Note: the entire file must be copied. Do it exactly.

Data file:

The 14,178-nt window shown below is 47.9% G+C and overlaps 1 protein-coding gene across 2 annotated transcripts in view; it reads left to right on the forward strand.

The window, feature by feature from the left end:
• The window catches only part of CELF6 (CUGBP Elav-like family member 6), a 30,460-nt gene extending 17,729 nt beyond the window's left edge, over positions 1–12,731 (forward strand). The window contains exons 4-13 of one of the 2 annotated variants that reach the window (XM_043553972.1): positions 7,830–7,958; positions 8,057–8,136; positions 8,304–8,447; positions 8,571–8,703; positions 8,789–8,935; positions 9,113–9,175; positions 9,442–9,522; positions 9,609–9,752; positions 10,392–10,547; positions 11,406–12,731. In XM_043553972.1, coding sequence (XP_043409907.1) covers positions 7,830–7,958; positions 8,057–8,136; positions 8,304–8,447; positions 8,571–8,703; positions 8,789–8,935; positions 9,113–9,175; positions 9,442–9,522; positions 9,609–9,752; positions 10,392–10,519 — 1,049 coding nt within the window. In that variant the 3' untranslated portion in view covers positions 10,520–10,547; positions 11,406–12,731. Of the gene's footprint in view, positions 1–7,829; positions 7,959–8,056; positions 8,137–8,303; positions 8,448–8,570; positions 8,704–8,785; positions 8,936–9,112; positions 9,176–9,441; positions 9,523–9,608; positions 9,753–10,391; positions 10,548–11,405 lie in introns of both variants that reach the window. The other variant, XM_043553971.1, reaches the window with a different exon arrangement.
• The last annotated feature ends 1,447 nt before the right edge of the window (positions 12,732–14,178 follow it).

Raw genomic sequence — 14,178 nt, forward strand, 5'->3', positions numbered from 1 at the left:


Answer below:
The 14,178-nt window shown below is 47.9% G+C and overlaps 1 protein-coding gene across 2 annotated transcripts in view; it reads left to right on the forward strand.

The window, feature by feature from the left end:
• The window catches only part of CELF6 (CUGBP Elav-like family member 6), a 30,460-nt gene extending 17,729 nt beyond the window's left edge, over positions 1–12,731 (forward strand). The window contains exons 4-13 of one of the 2 annotated variants that reach the window (XM_043553972.1): positions 7,830–7,958; positions 8,057–8,136; positions 8,304–8,447; positions 8,571–8,703; positions 8,789–8,935; positions 9,113–9,175; positions 9,442–9,522; positions 9,609–9,752; positions 10,392–10,547; positions 11,406–12,731. In XM_043553972.1, coding sequence (XP_043409907.1) covers positions 7,830–7,958; positions 8,057–8,136; positions 8,304–8,447; positions 8,571–8,703; positions 8,789–8,935; positions 9,113–9,175; positions 9,442–9,522; positions 9,609–9,752; positions 10,392–10,519 — 1,049 coding nt within the window. In that variant the 3' untranslated portion in view covers positions 10,520–10,547; positions 11,406–12,731. Of the gene's footprint in view, positions 1–7,829; positions 7,959–8,056; positions 8,137–8,303; positions 8,448–8,570; positions 8,704–8,785; positions 8,936–9,112; positions 9,176–9,441; positions 9,523–9,608; positions 9,753–10,391; positions 10,548–11,405 lie in introns of both variants that reach the window. The other variant, XM_043553971.1, reaches the window with a different exon arrangement.
• The last annotated feature ends 1,447 nt before the right edge of the window (positions 12,732–14,178 follow it).

Raw genomic sequence — 14,178 nt, forward strand, 5'->3', positions numbered from 1 at the left: